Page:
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A simple routine for quantitative analysis of light and dark kinetics of photochemical and non-photochemical quenching of chlorophyll fluorescence in intact leaves.

Vredenberg W - Photosyn. Res. (2015)

Bottom Line: Paper describes principles and application of a novel routine that enables the quantitative analysis of the photochemical O-J phase of the variable fluorescence F v associated with the reversible photo-reduction of the secondary electron acceptor QA of photosystem II (PSII) in algae and intact leaves.Application of these pulses allows estimations of (i) the actual value of the rate constants k L and k AB of the light excitation (photoreduction of QA) and of the dark re-oxidation of photoreduced QA ([Formula: see text]), respectively, (ii) the actual maximal normalized variable fluorescence [nF v] associated with 100 % photoreduction of QA of open RCs, and (iii) the actual size β of RCs in which the re-oxidation of [Formula: see text] is largely suppressed (QB-nonreducing RC with k AB ~ 0).The kinetics of fluorescence changes during and after the I-P phase are given special attention in relation to the hypothesis on the involvement of a Δµ H+-dependent effect during this phase and thereafter.

View Article: PubMed Central - PubMed

Affiliation: Department of Plant Physiology, Wageningen University and Research, Wageningen, The Netherlands, wim@vredenberg.nl.

ABSTRACT
Paper describes principles and application of a novel routine that enables the quantitative analysis of the photochemical O-J phase of the variable fluorescence F v associated with the reversible photo-reduction of the secondary electron acceptor QA of photosystem II (PSII) in algae and intact leaves. The kinetic parameters that determine the variable fluorescence F (PP)(t) associated with the release of photochemical quenching are estimated from 10 µs time-resolved light-on and light-off responses of F v induced by two subsequent light pulses of 0.25 (default) and 1000 ms duration, respectively. Application of these pulses allows estimations of (i) the actual value of the rate constants k L and k AB of the light excitation (photoreduction of QA) and of the dark re-oxidation of photoreduced QA ([Formula: see text]), respectively, (ii) the actual maximal normalized variable fluorescence [nF v] associated with 100 % photoreduction of QA of open RCs, and (iii) the actual size β of RCs in which the re-oxidation of [Formula: see text] is largely suppressed (QB-nonreducing RC with k AB ~ 0). The rate constants of the dark reversion of Fv associated with the release of photo-electrochemical quenching F (PE) and photo-electric stimulation F (CET) in the successive J-I and I-P parts of the thermal phase are in the range of (100 ms)(-1) and (1 s)(-1), respectively. The kinetics of fluorescence changes during and after the I-P phase are given special attention in relation to the hypothesis on the involvement of a Δµ H+-dependent effect during this phase and thereafter. Paper closes with author's personal view on the demands that should be fulfilled for chlorophyll fluorescence methods being a correct and unchallenged signature of photosynthesis in algae and plants.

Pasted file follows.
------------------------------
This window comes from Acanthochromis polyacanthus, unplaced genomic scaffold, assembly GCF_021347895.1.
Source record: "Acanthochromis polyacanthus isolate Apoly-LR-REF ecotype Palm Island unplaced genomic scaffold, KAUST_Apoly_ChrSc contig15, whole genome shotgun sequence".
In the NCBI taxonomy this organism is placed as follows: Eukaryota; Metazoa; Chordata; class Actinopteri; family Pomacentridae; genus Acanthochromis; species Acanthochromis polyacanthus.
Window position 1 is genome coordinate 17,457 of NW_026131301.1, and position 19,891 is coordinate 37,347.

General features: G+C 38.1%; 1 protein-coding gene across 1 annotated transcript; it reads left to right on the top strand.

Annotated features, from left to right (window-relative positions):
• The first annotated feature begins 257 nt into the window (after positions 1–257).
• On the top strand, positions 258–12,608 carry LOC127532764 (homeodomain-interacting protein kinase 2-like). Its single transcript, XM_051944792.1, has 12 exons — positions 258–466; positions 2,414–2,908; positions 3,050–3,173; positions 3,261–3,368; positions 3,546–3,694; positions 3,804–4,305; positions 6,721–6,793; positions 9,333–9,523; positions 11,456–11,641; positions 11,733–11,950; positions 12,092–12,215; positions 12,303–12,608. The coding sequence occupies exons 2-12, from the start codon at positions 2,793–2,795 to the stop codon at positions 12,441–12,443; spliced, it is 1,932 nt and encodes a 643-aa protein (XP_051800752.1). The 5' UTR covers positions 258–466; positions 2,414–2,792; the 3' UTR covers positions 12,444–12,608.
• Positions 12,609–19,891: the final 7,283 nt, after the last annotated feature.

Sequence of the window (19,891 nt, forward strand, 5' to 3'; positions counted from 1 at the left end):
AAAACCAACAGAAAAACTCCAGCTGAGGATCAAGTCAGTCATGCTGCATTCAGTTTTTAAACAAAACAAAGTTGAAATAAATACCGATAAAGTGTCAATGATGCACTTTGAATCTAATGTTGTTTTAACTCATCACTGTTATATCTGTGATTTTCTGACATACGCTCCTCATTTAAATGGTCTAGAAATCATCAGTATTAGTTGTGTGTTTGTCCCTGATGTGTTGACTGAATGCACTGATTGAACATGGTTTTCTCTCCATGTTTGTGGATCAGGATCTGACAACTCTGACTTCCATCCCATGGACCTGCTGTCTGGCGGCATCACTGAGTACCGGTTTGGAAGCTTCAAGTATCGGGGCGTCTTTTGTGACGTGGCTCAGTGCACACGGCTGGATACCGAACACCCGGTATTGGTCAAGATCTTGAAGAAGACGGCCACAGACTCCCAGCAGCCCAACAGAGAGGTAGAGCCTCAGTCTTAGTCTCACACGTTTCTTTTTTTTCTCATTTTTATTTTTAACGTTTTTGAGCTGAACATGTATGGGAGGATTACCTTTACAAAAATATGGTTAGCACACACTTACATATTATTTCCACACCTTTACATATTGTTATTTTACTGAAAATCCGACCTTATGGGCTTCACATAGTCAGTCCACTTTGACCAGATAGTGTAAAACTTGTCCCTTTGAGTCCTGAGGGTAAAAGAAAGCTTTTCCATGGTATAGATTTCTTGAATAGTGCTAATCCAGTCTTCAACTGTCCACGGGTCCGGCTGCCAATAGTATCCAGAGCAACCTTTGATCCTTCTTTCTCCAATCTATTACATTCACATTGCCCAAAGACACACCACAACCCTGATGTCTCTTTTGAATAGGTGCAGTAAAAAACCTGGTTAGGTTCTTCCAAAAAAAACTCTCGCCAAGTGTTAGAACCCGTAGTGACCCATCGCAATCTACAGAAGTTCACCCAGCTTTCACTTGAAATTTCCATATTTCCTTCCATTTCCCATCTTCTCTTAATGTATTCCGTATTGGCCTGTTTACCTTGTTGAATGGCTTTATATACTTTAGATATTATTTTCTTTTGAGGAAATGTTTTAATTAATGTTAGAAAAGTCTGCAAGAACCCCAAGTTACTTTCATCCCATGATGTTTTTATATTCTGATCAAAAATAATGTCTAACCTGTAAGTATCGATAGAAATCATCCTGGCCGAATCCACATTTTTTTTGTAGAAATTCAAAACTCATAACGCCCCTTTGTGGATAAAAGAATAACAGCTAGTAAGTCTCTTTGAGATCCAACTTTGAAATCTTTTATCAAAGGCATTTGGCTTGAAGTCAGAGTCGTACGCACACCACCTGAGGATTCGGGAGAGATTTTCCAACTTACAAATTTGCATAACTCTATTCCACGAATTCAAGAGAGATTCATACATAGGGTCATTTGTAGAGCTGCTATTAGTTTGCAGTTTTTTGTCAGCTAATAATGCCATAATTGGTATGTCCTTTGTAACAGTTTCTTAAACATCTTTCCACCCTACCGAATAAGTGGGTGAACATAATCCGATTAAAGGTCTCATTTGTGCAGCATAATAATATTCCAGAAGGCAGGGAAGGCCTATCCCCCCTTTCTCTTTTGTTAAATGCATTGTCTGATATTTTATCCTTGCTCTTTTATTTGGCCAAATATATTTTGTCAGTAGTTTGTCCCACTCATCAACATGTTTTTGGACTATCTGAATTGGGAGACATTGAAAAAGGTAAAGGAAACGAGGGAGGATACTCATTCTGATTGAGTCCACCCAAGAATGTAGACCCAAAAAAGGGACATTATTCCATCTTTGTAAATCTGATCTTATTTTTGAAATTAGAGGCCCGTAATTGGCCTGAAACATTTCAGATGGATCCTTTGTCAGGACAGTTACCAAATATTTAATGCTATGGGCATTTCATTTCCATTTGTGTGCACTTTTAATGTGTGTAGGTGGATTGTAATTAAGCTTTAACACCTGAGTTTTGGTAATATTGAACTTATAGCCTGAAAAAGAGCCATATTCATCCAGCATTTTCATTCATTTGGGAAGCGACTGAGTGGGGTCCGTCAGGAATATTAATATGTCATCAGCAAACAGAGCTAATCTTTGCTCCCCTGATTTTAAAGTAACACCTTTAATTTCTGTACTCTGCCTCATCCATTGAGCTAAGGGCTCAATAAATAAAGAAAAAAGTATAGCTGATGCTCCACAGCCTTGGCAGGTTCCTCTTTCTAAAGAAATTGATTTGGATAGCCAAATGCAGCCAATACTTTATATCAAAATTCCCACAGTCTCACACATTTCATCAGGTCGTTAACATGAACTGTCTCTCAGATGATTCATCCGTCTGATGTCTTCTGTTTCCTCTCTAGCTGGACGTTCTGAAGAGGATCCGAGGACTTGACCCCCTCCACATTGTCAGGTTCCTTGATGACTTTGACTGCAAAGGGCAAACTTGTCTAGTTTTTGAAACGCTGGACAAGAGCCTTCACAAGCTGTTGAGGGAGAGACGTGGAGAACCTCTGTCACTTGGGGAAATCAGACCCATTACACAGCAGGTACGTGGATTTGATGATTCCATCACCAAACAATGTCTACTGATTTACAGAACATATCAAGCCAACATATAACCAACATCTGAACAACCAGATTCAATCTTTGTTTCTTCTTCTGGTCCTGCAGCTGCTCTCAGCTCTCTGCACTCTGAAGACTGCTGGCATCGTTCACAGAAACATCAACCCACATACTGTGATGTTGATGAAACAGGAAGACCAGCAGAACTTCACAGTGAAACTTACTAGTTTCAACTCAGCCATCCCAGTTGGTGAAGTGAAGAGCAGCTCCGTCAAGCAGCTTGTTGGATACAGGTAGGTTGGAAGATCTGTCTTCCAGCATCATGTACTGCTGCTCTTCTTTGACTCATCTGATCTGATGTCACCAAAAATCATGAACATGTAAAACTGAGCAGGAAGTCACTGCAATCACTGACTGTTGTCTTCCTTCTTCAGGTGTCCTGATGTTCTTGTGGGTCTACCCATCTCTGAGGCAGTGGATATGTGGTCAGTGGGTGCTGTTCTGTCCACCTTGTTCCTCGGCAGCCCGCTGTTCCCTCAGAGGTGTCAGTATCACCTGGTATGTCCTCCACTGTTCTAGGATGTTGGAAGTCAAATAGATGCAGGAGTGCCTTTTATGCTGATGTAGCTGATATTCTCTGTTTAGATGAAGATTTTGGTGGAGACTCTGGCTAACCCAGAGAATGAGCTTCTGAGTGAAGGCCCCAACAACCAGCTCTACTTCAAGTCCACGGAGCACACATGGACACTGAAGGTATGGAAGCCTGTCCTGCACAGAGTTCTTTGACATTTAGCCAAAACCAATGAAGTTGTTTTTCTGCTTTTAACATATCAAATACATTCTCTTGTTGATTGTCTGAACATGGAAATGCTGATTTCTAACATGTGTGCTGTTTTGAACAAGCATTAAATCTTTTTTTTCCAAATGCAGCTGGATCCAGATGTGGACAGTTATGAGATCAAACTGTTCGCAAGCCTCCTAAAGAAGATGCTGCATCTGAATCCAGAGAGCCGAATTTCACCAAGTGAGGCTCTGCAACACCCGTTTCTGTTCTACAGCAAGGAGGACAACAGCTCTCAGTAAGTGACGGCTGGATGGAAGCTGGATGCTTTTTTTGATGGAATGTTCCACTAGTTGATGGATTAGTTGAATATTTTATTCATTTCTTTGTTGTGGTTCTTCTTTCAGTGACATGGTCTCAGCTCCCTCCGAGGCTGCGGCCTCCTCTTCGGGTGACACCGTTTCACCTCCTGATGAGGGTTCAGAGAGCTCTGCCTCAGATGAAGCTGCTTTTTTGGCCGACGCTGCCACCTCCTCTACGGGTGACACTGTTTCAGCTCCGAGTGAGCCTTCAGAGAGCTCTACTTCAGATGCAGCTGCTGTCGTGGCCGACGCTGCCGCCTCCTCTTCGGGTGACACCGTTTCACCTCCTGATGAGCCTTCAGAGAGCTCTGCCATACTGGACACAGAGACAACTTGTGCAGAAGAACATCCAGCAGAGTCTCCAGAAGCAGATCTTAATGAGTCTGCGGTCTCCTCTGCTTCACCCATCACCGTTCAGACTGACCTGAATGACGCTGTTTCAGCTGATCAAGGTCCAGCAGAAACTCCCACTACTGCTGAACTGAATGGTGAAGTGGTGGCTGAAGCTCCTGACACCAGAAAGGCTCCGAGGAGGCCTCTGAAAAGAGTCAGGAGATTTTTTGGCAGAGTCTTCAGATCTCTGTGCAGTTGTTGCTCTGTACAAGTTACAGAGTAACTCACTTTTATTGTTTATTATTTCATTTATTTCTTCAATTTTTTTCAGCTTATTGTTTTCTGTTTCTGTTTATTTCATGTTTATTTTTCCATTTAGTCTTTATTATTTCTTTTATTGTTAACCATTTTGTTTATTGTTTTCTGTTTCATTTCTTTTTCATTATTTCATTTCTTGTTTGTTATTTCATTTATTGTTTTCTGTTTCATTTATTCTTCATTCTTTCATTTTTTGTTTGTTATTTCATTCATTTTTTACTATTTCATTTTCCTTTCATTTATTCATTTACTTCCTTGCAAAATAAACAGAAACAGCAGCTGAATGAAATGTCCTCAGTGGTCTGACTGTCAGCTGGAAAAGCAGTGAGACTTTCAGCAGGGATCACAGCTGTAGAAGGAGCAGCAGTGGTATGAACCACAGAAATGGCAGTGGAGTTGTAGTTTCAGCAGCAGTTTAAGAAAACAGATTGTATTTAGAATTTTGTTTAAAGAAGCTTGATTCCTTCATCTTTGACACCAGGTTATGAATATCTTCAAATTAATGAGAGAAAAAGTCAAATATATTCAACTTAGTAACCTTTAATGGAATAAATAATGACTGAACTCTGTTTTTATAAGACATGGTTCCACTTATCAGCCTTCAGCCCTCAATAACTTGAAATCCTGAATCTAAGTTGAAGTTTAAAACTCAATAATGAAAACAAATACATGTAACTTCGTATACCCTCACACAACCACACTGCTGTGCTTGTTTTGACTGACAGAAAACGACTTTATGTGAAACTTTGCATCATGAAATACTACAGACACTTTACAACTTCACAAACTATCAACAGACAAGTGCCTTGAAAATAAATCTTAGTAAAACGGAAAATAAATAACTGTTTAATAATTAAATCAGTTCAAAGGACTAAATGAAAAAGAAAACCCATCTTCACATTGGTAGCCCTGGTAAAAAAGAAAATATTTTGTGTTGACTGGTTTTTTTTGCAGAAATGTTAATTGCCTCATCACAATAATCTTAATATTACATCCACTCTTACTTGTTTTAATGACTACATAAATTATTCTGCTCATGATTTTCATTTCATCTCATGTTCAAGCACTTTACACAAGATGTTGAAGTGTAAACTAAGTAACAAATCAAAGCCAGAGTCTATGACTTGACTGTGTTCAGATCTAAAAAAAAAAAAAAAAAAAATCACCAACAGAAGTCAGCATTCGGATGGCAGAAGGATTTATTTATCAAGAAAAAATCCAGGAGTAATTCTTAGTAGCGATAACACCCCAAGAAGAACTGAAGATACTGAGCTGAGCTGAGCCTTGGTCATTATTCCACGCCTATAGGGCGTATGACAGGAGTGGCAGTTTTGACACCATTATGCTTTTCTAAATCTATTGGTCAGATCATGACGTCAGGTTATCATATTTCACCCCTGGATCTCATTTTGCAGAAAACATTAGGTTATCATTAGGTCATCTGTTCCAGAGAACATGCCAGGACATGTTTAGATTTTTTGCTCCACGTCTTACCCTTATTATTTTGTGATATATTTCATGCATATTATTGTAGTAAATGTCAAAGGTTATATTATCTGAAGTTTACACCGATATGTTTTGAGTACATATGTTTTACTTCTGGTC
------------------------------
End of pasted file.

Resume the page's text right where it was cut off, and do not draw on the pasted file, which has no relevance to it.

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Linear time plot, similar as in Fig. 9, except for ten-fold attenuation of pulse intensity and plant (leaf) species, of Fexp(t) in a Arum italliensis leaf upon a 500 ms (s) SP500 and a 1 s SP, both of 300 µmol photons m−2 s−1 intensity. Here the blue dashed line is the decay of the sSP100 response. Meaning of symbolsand labeled curves is the same as in Fig. 9
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Fig10: Linear time plot, similar as in Fig. 9, except for ten-fold attenuation of pulse intensity and plant (leaf) species, of Fexp(t) in a Arum italliensis leaf upon a 500 ms (s) SP500 and a 1 s SP, both of 300 µmol photons m−2 s−1 intensity. Here the blue dashed line is the decay of the sSP100 response. Meaning of symbolsand labeled curves is the same as in Fig. 9

Mentions: Figure 10 shows the same experiment as Fig. 9 but done at a tenfold lower intensity of the actinic light pulse and in a leaf of a different plant species. The results on the light response at low(er) intensities are in agreement with those of similar experiments in many other plant species (Strasser et al. 1995; Lazár 2006; Schansker et al. 2006; Vredenberg 2011) and demonstrate (i) an apparent increase of FCET, a much lower OI phase (FPP + FPE) and, (iii) nearly the same Fm as compared to values at a tenfold higher intensity shown in Fig. 9. However, the slow (k4) component of the decay is as large as observed at the higher intensity in Fig. 9. This observation, as will be discussed later, hints to the conclusion that the de-quenching process responsible for the IP phase is mechanistically different from those of the O–J–I phase.Fig. 10